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Clinicopathological correlates of adrenal Cushing's syndrome
  1. Kai Duan1,2,
  2. Karen Gomez Hernandez3,4,
  3. Ozgur Mete1,2,4
  1. 1Department of Pathology, University Health Network, Toronto, Ontario, Canada
  2. 2Department of Laboratory Medicine and Pathobiology, University of Toronto, Ontario, Canada
  3. 3Department of Medicine, University Health Network, Toronto, Ontario, Canada
  4. 4Endocrine Oncology Site Group, Princess Margaret Cancer Centre, Toronto, Ontario, Canada
  1. Correspondence to Dr Ozgur Mete, 200 Elizabeth Street, 11th floor, University Health Network, Department of Pathology, Toronto, Ontario, Canada M5G 2C4; ozgur.mete2{at}uhn.ca

Abstract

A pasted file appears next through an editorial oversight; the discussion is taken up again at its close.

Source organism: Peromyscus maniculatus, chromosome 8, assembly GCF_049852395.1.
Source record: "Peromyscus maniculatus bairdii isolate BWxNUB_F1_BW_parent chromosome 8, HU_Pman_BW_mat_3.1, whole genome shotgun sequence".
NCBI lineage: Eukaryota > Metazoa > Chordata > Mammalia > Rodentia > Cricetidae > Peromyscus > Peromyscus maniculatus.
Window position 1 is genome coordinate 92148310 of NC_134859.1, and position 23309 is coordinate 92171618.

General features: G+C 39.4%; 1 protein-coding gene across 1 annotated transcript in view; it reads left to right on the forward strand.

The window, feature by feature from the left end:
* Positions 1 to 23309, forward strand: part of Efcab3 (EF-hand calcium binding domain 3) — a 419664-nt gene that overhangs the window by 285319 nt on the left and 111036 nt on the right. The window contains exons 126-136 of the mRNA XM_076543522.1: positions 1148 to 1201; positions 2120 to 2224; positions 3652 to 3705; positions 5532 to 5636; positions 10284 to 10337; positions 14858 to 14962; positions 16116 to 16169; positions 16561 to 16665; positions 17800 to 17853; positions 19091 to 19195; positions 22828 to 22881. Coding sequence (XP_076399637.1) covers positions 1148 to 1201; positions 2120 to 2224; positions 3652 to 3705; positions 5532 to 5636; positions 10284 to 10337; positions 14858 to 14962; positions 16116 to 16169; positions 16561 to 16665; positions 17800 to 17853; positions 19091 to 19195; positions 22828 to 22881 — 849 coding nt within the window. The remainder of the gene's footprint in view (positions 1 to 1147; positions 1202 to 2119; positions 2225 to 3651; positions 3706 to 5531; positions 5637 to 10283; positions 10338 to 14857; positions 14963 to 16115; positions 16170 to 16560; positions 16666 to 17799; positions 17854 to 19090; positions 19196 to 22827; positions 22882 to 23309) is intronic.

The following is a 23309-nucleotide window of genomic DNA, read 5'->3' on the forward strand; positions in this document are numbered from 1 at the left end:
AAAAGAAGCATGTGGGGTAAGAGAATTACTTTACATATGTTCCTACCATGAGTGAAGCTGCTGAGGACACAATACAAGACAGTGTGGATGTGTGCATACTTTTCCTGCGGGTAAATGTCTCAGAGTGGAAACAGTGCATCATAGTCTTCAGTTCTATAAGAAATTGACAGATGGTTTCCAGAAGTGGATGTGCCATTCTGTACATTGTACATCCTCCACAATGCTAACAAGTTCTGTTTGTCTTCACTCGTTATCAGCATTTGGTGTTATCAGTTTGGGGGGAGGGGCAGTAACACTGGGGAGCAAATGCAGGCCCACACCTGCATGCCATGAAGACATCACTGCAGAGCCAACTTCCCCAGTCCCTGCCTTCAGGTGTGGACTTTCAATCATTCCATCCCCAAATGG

Endogenous Cushing's syndrome is a rare endocrine disorder that incurs significant cardiovascular morbidity and mortality, due to glucocorticoid excess. It comprises adrenal (20%) and non-adrenal (80%) aetiologies. While the majority of cases are attributed to pituitary or ectopic corticotropin (ACTH) overproduction, primary cortisol-producing adrenal cortical lesions are increasingly recognised in the pathophysiology of Cushing's syndrome. Our understanding of this disease has progressed substantially over the past decade. Recently, important mechanisms underlying the pathogenesis of adrenal hypercortisolism have been elucidated with the discovery of mutations in cyclic AMP signalling (PRKACA, PRKAR1A, GNAS, PDE11A, PDE8B), armadillo repeat containing 5 gene (ARMC5) a putative tumour suppressor gene, aberrant G-protein-coupled receptors, and intra-adrenal secretion of ACTH. Accurate subtyping of Cushing's syndrome is crucial for treatment decision-making and requires a complete integration of clinical, biochemical, imaging and pathology findings. Pathological correlates in the adrenal glands include hyperplasia, adenoma and carcinoma. While the most common presentation is diffuse adrenocortical hyperplasia secondary to excess ACTH production, this entity is usually treated with pituitary or ectopic tumour resection. Therefore, when confronted with adrenalectomy specimens in the setting of Cushing's syndrome, surgical pathologists are most commonly exposed to adrenocortical adenomas, carcinomas and primary macronodular or micronodular hyperplasia. This review provides an update on the rapidly evolving knowledge of adrenal Cushing's syndrome and discusses the clinicopathological correlations of this important disease.

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